This is Passport to Texas
By now you’re aware of the zebra mussel; it’s an invasive freshwater species first detected in North America more than 25 years ago in the Great Lakes. By 2009 the species made its way to Texas Lakes.
08—Texoma was first, and now we’ve got them in five other reservoirs around the state. And now we’re trying to slow or prevent the zebra mussels from getting into the other public water bodies.
Ken Kurzawski oversees regulations for inland fisheries. Zebra mussels reproduce quickly and outcompete native freshwater species – like sport fish – for food.
12— And on top of that, they have a way to attach to structures—boats and things—that cause billions of dollars of damage in other parts of the country where they get into [municipal] water pipes and on structures where they have to be cleaned off.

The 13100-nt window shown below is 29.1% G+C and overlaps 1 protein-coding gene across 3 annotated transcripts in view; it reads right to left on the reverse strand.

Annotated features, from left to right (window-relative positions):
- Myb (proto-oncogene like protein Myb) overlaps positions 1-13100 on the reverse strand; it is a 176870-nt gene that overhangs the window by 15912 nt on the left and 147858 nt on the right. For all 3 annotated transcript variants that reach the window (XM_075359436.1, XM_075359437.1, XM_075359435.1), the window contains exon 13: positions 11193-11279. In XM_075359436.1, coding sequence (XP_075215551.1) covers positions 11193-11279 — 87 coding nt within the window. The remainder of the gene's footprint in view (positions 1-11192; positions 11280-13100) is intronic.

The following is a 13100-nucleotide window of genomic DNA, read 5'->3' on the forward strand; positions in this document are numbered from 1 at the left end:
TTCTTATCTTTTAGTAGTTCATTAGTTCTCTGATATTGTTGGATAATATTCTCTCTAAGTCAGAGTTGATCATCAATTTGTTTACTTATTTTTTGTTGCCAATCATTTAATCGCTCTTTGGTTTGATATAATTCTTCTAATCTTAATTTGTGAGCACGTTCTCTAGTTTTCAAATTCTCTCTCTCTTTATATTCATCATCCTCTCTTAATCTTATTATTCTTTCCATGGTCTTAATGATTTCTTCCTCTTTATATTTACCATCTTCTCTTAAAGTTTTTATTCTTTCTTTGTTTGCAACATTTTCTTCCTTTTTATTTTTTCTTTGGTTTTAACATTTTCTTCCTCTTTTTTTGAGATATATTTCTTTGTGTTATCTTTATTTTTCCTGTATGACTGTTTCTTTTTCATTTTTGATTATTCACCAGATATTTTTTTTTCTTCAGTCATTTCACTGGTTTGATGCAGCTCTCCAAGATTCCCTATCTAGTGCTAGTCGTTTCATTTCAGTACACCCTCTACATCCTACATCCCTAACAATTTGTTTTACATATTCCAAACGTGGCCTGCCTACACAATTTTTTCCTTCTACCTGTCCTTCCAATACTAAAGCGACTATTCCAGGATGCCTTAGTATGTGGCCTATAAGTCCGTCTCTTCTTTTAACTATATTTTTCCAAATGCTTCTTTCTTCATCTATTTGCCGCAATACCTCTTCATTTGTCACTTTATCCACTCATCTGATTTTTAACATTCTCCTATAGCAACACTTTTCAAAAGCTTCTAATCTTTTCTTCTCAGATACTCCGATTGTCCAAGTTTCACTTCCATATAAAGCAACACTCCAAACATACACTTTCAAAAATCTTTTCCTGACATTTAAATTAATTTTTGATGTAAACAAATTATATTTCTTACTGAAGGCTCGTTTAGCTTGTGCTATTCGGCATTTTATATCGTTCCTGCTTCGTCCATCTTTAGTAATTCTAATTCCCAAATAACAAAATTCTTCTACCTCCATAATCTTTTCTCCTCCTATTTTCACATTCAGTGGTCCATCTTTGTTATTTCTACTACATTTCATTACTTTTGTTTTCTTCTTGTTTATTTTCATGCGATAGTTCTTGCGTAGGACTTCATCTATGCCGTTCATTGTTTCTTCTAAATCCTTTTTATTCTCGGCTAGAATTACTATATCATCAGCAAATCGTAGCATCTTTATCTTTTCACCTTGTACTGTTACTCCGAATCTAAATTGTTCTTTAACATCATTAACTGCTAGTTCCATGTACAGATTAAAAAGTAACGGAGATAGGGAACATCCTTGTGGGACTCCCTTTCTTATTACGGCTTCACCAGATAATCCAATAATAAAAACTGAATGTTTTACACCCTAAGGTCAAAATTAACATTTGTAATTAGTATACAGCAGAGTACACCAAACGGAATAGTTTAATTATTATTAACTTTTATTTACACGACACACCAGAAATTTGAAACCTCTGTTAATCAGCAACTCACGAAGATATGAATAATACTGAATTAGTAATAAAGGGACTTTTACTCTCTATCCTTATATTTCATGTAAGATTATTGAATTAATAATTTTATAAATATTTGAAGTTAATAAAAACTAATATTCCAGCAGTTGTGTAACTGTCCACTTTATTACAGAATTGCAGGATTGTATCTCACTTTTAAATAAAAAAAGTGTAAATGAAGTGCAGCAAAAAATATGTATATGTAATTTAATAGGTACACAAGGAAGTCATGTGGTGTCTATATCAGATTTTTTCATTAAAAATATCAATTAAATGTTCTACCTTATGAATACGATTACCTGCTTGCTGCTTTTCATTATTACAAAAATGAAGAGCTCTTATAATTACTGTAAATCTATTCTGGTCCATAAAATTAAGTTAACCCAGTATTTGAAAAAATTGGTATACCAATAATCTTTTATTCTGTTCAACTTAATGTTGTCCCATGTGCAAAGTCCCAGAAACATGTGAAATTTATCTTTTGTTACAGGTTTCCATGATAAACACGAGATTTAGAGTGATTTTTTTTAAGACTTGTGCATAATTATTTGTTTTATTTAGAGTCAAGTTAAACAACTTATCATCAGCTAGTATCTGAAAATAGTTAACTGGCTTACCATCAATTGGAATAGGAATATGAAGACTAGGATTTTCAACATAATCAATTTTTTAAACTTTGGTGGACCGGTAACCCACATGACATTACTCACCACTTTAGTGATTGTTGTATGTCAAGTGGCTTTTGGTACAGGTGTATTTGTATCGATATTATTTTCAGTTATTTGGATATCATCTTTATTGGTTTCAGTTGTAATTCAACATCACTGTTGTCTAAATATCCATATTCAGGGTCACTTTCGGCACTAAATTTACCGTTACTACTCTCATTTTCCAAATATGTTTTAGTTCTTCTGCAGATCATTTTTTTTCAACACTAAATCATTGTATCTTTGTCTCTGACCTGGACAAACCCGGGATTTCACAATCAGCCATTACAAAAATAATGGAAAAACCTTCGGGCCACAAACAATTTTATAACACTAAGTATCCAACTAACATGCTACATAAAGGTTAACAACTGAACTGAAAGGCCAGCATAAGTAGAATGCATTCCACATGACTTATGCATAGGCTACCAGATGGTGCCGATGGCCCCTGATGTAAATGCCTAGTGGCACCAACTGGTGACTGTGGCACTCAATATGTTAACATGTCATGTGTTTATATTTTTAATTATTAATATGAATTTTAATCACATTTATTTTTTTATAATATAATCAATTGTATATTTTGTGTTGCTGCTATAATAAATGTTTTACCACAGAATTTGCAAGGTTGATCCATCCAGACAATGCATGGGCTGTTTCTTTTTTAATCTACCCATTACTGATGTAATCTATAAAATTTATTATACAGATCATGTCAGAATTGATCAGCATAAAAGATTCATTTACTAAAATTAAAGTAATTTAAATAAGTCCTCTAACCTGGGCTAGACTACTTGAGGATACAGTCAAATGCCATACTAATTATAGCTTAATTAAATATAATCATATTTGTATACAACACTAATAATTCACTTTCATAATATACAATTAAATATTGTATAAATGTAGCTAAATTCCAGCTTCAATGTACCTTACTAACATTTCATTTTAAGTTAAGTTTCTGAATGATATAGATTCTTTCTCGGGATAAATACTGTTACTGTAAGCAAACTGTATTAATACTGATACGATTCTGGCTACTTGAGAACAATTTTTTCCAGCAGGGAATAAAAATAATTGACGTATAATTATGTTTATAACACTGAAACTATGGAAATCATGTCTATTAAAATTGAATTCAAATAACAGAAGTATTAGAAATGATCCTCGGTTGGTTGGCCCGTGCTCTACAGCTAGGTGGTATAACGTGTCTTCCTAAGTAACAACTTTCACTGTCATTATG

Those are the kinds of outcomes Texas Parks and Wildlife and its partners want to avoid in Texas. On July 1 (2014) a new regulation went into effect mandating all boaters drain their boats before leaving public waters.
10—Any water that you uptake in your bilges, live wells, has to be drained from your vessel when you’re leaving those waters, or approaching another public water. And that’s statewide in all fresh waters.
Find additional information about this regulation, including how it pertains to transporting live fish while angling, and how to correctly clean, drain and dry your boat at texasinvasives.org.
The Wildlife and Sport Fish Restoration program supports our series… and receives funds from your purchase of fishing and hunting equipment and motor boat fuel.
For Texas Parks and Wildlife, I’m Cecilia Nasti.